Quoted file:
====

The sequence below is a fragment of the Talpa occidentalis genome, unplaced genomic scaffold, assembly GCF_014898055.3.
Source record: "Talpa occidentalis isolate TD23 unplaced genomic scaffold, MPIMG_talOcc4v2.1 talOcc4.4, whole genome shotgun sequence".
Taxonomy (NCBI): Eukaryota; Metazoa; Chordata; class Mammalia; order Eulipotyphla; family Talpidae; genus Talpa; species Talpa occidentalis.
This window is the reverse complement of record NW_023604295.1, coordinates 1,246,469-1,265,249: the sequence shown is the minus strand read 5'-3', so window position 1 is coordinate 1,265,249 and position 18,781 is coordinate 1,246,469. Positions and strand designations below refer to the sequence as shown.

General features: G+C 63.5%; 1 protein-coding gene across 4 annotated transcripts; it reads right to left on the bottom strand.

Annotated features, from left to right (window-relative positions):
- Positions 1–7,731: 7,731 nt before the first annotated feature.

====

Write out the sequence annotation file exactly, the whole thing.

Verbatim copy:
The sequence below is a fragment of the Talpa occidentalis genome, unplaced genomic scaffold, assembly GCF_014898055.3.
Source record: "Talpa occidentalis isolate TD23 unplaced genomic scaffold, MPIMG_talOcc4v2.1 talOcc4.4, whole genome shotgun sequence".
Taxonomy (NCBI): Eukaryota; Metazoa; Chordata; class Mammalia; order Eulipotyphla; family Talpidae; genus Talpa; species Talpa occidentalis.
This window is the reverse complement of record NW_023604295.1, coordinates 1,246,469-1,265,249: the sequence shown is the minus strand read 5'-3', so window position 1 is coordinate 1,265,249 and position 18,781 is coordinate 1,246,469. Positions and strand designations below refer to the sequence as shown.

General features: G+C 63.5%; 1 protein-coding gene across 4 annotated transcripts; it reads right to left on the bottom strand.

Annotated features, from left to right (window-relative positions):
- Positions 1–7,731: 7,731 nt before the first annotated feature.